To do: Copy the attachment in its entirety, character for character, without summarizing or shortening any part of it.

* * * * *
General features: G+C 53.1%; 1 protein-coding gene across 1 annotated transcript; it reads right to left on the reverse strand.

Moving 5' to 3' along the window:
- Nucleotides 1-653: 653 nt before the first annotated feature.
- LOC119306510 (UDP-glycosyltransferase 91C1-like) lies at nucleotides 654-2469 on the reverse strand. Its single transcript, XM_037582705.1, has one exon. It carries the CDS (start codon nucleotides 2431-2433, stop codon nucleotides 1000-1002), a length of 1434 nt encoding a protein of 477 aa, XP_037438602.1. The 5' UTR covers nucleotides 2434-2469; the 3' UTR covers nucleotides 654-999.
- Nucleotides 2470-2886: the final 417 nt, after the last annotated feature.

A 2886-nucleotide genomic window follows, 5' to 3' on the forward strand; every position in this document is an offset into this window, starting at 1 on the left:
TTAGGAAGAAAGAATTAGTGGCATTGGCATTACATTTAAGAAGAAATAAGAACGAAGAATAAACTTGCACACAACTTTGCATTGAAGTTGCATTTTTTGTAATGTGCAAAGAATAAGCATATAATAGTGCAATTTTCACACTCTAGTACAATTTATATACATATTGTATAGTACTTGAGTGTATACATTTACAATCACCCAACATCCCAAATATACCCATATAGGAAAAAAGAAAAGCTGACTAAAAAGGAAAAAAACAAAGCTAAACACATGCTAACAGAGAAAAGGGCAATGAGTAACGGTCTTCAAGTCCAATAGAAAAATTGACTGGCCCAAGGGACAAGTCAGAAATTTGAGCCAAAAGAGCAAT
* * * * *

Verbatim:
General features: G+C 53.1%; 1 protein-coding gene across 1 annotated transcript; it reads right to left on the reverse strand.

Moving 5' to 3' along the window:
- Nucleotides 1-653: 653 nt before the first annotated feature.
- LOC119306510 (UDP-glycosyltransferase 91C1-like) lies at nucleotides 654-2469 on the reverse strand. Its single transcript, XM_037582705.1, has one exon. It carries the CDS (start codon nucleotides 2431-2433, stop codon nucleotides 1000-1002), a length of 1434 nt encoding a protein of 477 aa, XP_037438602.1. The 5' UTR covers nucleotides 2434-2469; the 3' UTR covers nucleotides 654-999.
- Nucleotides 2470-2886: the final 417 nt, after the last annotated feature.

A 2886-nucleotide genomic window follows, 5' to 3' on the forward strand; every position in this document is an offset into this window, starting at 1 on the left:
TTAGGAAGAAAGAATTAGTGGCATTGGCATTACATTTAAGAAGAAATAAGAACGAAGAATAAACTTGCACACAACTTTGCATTGAAGTTGCATTTTTTGTAATGTGCAAAGAATAAGCATATAATAGTGCAATTTTCACACTCTAGTACAATTTATATACATATTGTATAGTACTTGAGTGTATACATTTACAATCACCCAACATCCCAAATATACCCATATAGGAAAAAAGAAAAGCTGACTAAAAAGGAAAAAAACAAAGCTAAACACATGCTAACAGAGAAAAGGGCAATGAGTAACGGTCTTCAAGTCCAATAGAAAAATTGACTGGCCCAAGGGACAAGTCAGAAATTTGAGCCAAAAGAGCAAT